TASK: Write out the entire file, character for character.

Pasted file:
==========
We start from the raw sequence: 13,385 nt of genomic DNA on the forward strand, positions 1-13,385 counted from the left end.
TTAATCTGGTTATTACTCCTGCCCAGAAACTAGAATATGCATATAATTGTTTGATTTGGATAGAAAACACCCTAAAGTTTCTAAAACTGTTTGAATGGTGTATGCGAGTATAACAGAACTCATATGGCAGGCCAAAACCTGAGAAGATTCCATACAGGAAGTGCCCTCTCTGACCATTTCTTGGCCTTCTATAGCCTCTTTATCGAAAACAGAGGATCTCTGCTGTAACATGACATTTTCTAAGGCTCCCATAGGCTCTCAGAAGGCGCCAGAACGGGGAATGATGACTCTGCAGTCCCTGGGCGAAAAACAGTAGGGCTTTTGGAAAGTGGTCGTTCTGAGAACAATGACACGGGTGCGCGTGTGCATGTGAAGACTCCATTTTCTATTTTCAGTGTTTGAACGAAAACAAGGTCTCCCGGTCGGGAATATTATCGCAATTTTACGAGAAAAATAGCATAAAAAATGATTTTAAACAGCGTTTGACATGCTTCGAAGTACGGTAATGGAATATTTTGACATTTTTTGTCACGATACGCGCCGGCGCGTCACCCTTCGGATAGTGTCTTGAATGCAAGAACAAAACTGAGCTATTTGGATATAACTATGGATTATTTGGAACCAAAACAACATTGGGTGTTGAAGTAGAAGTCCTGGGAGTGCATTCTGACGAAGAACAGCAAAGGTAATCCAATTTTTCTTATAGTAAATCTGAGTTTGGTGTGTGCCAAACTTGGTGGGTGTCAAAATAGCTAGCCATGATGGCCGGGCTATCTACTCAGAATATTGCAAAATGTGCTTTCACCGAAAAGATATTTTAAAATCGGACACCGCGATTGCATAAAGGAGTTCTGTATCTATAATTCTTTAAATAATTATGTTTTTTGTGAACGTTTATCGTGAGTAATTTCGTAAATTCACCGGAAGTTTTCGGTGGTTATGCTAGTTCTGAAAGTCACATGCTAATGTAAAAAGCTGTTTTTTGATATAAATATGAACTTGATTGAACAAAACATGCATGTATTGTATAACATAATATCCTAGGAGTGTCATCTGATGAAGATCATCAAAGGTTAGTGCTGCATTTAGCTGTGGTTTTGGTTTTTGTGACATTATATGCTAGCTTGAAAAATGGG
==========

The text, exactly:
We start from the raw sequence: 13,385 nt of genomic DNA on the forward strand, positions 1-13,385 counted from the left end.
TTAATCTGGTTATTACTCCTGCCCAGAAACTAGAATATGCATATAATTGTTTGATTTGGATAGAAAACACCCTAAAGTTTCTAAAACTGTTTGAATGGTGTATGCGAGTATAACAGAACTCATATGGCAGGCCAAAACCTGAGAAGATTCCATACAGGAAGTGCCCTCTCTGACCATTTCTTGGCCTTCTATAGCCTCTTTATCGAAAACAGAGGATCTCTGCTGTAACATGACATTTTCTAAGGCTCCCATAGGCTCTCAGAAGGCGCCAGAACGGGGAATGATGACTCTGCAGTCCCTGGGCGAAAAACAGTAGGGCTTTTGGAAAGTGGTCGTTCTGAGAACAATGACACGGGTGCGCGTGTGCATGTGAAGACTCCATTTTCTATTTTCAGTGTTTGAACGAAAACAAGGTCTCCCGGTCGGGAATATTATCGCAATTTTACGAGAAAAATAGCATAAAAAATGATTTTAAACAGCGTTTGACATGCTTCGAAGTACGGTAATGGAATATTTTGACATTTTTTGTCACGATACGCGCCGGCGCGTCACCCTTCGGATAGTGTCTTGAATGCAAGAACAAAACTGAGCTATTTGGATATAACTATGGATTATTTGGAACCAAAACAACATTGGGTGTTGAAGTAGAAGTCCTGGGAGTGCATTCTGACGAAGAACAGCAAAGGTAATCCAATTTTTCTTATAGTAAATCTGAGTTTGGTGTGTGCCAAACTTGGTGGGTGTCAAAATAGCTAGCCATGATGGCCGGGCTATCTACTCAGAATATTGCAAAATGTGCTTTCACCGAAAAGATATTTTAAAATCGGACACCGCGATTGCATAAAGGAGTTCTGTATCTATAATTCTTTAAATAATTATGTTTTTTGTGAACGTTTATCGTGAGTAATTTCGTAAATTCACCGGAAGTTTTCGGTGGTTATGCTAGTTCTGAAAGTCACATGCTAATGTAAAAAGCTGTTTTTTGATATAAATATGAACTTGATTGAACAAAACATGCATGTATTGTATAACATAATATCCTAGGAGTGTCATCTGATGAAGATCATCAAAGGTTAGTGCTGCATTTAGCTGTGGTTTTGGTTTTTGTGACATTATATGCTAGCTTGAAAAATGGG